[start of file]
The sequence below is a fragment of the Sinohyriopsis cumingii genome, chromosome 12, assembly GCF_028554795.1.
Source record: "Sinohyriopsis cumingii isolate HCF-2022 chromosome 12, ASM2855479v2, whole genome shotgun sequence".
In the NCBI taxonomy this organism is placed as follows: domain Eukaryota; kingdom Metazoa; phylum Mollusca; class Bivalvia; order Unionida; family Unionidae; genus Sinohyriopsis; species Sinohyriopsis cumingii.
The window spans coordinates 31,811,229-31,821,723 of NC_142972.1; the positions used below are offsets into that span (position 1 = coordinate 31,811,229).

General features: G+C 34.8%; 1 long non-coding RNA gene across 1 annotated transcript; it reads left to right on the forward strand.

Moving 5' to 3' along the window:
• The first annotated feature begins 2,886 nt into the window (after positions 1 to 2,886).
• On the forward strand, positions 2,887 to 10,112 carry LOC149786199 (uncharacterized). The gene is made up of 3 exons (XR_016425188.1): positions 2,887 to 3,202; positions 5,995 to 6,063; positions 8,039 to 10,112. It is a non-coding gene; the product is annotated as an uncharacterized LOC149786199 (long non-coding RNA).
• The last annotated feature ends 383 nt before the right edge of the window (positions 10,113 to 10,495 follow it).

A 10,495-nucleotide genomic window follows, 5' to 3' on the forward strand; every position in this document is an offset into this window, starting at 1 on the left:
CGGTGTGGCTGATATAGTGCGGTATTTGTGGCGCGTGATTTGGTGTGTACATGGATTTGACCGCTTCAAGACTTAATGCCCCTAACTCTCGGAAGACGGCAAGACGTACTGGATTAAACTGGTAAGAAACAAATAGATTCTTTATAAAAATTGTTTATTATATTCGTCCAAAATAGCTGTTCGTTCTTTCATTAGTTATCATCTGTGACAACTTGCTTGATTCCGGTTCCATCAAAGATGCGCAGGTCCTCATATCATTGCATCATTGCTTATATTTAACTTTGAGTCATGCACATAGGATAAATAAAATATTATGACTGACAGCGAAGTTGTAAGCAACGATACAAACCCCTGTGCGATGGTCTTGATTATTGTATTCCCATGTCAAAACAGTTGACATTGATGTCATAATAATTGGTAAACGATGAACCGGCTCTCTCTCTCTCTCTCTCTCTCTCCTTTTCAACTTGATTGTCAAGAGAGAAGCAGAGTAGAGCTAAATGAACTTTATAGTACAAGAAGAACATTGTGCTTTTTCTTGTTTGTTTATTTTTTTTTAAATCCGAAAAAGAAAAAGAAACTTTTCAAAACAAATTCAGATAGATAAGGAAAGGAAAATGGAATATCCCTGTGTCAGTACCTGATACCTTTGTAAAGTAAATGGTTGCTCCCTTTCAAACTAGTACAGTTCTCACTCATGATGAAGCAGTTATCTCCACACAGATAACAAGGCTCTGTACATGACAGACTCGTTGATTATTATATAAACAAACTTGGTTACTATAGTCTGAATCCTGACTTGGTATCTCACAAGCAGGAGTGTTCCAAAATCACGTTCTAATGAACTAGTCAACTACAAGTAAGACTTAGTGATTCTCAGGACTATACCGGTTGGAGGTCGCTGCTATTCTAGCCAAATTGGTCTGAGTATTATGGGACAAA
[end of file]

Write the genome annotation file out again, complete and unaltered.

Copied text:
The sequence below is a fragment of the Sinohyriopsis cumingii genome, chromosome 12, assembly GCF_028554795.1.
Source record: "Sinohyriopsis cumingii isolate HCF-2022 chromosome 12, ASM2855479v2, whole genome shotgun sequence".
In the NCBI taxonomy this organism is placed as follows: domain Eukaryota; kingdom Metazoa; phylum Mollusca; class Bivalvia; order Unionida; family Unionidae; genus Sinohyriopsis; species Sinohyriopsis cumingii.
The window spans coordinates 31,811,229-31,821,723 of NC_142972.1; the positions used below are offsets into that span (position 1 = coordinate 31,811,229).

General features: G+C 34.8%; 1 long non-coding RNA gene across 1 annotated transcript; it reads left to right on the forward strand.

Moving 5' to 3' along the window:
• The first annotated feature begins 2,886 nt into the window (after positions 1 to 2,886).
• On the forward strand, positions 2,887 to 10,112 carry LOC149786199 (uncharacterized). The gene is made up of 3 exons (XR_016425188.1): positions 2,887 to 3,202; positions 5,995 to 6,063; positions 8,039 to 10,112. It is a non-coding gene; the product is annotated as an uncharacterized LOC149786199 (long non-coding RNA).
• The last annotated feature ends 383 nt before the right edge of the window (positions 10,113 to 10,495 follow it).

A 10,495-nucleotide genomic window follows, 5' to 3' on the forward strand; every position in this document is an offset into this window, starting at 1 on the left:
CGGTGTGGCTGATATAGTGCGGTATTTGTGGCGCGTGATTTGGTGTGTACATGGATTTGACCGCTTCAAGACTTAATGCCCCTAACTCTCGGAAGACGGCAAGACGTACTGGATTAAACTGGTAAGAAACAAATAGATTCTTTATAAAAATTGTTTATTATATTCGTCCAAAATAGCTGTTCGTTCTTTCATTAGTTATCATCTGTGACAACTTGCTTGATTCCGGTTCCATCAAAGATGCGCAGGTCCTCATATCATTGCATCATTGCTTATATTTAACTTTGAGTCATGCACATAGGATAAATAAAATATTATGACTGACAGCGAAGTTGTAAGCAACGATACAAACCCCTGTGCGATGGTCTTGATTATTGTATTCCCATGTCAAAACAGTTGACATTGATGTCATAATAATTGGTAAACGATGAACCGGCTCTCTCTCTCTCTCTCTCTCTCTCCTTTTCAACTTGATTGTCAAGAGAGAAGCAGAGTAGAGCTAAATGAACTTTATAGTACAAGAAGAACATTGTGCTTTTTCTTGTTTGTTTATTTTTTTTTAAATCCGAAAAAGAAAAAGAAACTTTTCAAAACAAATTCAGATAGATAAGGAAAGGAAAATGGAATATCCCTGTGTCAGTACCTGATACCTTTGTAAAGTAAATGGTTGCTCCCTTTCAAACTAGTACAGTTCTCACTCATGATGAAGCAGTTATCTCCACACAGATAACAAGGCTCTGTACATGACAGACTCGTTGATTATTATATAAACAAACTTGGTTACTATAGTCTGAATCCTGACTTGGTATCTCACAAGCAGGAGTGTTCCAAAATCACGTTCTAATGAACTAGTCAACTACAAGTAAGACTTAGTGATTCTCAGGACTATACCGGTTGGAGGTCGCTGCTATTCTAGCCAAATTGGTCTGAGTATTATGGGACAAA